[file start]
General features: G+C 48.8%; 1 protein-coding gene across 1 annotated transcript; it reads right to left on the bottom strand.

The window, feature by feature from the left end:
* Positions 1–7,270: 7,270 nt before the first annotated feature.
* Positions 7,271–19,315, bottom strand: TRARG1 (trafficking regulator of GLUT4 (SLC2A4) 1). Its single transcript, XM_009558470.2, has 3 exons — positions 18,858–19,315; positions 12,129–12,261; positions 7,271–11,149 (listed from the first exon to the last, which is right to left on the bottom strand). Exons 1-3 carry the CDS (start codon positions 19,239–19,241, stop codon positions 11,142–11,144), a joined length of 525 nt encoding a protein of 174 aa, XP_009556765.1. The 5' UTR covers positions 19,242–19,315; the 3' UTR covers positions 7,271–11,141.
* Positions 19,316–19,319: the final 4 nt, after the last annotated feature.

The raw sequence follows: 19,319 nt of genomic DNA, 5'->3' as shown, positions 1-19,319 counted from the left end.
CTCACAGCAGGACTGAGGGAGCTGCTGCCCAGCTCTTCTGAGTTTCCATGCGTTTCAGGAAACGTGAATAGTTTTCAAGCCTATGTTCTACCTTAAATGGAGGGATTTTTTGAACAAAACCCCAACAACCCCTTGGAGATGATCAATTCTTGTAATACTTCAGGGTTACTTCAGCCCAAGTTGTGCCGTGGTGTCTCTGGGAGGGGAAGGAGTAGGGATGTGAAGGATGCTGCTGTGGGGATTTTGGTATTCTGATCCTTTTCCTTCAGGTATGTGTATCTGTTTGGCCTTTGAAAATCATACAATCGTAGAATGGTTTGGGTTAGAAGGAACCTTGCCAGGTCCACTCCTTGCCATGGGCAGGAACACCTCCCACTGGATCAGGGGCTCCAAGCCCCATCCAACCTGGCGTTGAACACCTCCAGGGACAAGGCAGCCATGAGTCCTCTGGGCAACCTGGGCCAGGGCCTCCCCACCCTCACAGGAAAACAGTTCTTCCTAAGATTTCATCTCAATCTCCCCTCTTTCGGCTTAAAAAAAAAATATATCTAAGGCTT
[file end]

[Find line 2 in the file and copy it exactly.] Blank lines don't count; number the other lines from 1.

The window, feature by feature from the left end: